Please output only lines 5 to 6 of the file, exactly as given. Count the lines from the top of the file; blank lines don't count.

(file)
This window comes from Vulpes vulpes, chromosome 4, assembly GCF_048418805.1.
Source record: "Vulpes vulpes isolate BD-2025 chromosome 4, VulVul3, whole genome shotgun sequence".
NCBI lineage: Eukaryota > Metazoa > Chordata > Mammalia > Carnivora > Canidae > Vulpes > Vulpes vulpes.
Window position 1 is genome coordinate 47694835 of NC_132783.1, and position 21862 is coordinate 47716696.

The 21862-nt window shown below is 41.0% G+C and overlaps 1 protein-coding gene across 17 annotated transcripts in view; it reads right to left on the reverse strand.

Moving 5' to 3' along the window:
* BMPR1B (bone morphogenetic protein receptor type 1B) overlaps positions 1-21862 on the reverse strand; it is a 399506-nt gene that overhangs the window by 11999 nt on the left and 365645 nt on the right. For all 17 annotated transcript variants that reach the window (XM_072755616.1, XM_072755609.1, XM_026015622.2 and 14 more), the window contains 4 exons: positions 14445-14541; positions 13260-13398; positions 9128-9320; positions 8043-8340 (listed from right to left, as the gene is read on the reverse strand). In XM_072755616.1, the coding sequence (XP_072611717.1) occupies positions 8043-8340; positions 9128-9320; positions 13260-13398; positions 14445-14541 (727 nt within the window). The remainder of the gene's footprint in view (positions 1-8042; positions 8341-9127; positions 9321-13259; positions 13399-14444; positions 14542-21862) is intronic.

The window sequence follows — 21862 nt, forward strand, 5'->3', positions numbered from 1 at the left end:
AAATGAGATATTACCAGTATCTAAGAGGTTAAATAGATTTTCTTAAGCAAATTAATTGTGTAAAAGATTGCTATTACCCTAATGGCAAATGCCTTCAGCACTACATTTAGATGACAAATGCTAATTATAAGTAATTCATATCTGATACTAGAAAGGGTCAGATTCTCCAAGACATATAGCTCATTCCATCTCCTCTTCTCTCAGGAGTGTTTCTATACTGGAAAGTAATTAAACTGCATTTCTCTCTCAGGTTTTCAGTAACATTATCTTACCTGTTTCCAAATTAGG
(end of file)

The 21862-nt window shown below is 41.0% G+C and overlaps 1 protein-coding gene across 17 annotated transcripts in view; it reads right to left on the reverse strand.

Moving 5' to 3' along the window: